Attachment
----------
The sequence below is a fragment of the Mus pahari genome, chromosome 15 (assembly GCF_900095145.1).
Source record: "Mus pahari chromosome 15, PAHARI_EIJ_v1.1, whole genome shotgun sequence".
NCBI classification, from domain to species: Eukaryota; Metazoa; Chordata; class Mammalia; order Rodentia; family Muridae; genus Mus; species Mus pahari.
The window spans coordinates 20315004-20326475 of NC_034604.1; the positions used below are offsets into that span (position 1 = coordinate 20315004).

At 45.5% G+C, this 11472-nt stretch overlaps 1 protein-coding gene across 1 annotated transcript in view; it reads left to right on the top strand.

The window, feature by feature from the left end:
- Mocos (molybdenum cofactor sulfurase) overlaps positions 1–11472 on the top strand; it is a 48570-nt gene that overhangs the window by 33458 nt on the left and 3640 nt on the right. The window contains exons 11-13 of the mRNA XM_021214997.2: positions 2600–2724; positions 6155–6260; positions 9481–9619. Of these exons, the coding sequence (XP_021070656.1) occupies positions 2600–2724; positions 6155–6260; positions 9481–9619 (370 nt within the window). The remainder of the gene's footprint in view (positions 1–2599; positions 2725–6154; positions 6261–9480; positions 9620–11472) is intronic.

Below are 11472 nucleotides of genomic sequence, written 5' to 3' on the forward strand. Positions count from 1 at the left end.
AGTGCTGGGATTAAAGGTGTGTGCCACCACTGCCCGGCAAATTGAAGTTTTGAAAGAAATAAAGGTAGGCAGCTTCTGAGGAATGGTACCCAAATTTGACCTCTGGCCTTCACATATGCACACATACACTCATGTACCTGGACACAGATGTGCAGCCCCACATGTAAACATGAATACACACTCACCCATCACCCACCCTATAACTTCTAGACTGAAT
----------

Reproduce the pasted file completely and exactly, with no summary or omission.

The sequence below is a fragment of the Mus pahari genome, chromosome 15 (assembly GCF_900095145.1).
Source record: "Mus pahari chromosome 15, PAHARI_EIJ_v1.1, whole genome shotgun sequence".
NCBI classification, from domain to species: Eukaryota; Metazoa; Chordata; class Mammalia; order Rodentia; family Muridae; genus Mus; species Mus pahari.
The window spans coordinates 20315004-20326475 of NC_034604.1; the positions used below are offsets into that span (position 1 = coordinate 20315004).

At 45.5% G+C, this 11472-nt stretch overlaps 1 protein-coding gene across 1 annotated transcript in view; it reads left to right on the top strand.

The window, feature by feature from the left end:
- Mocos (molybdenum cofactor sulfurase) overlaps positions 1–11472 on the top strand; it is a 48570-nt gene that overhangs the window by 33458 nt on the left and 3640 nt on the right. The window contains exons 11-13 of the mRNA XM_021214997.2: positions 2600–2724; positions 6155–6260; positions 9481–9619. Of these exons, the coding sequence (XP_021070656.1) occupies positions 2600–2724; positions 6155–6260; positions 9481–9619 (370 nt within the window). The remainder of the gene's footprint in view (positions 1–2599; positions 2725–6154; positions 6261–9480; positions 9620–11472) is intronic.

Below are 11472 nucleotides of genomic sequence, written 5' to 3' on the forward strand. Positions count from 1 at the left end.
AGTGCTGGGATTAAAGGTGTGTGCCACCACTGCCCGGCAAATTGAAGTTTTGAAAGAAATAAAGGTAGGCAGCTTCTGAGGAATGGTACCCAAATTTGACCTCTGGCCTTCACATATGCACACATACACTCATGTACCTGGACACAGATGTGCAGCCCCACATGTAAACATGAATACACACTCACCCATCACCCACCCTATAACTTCTAGACTGAAT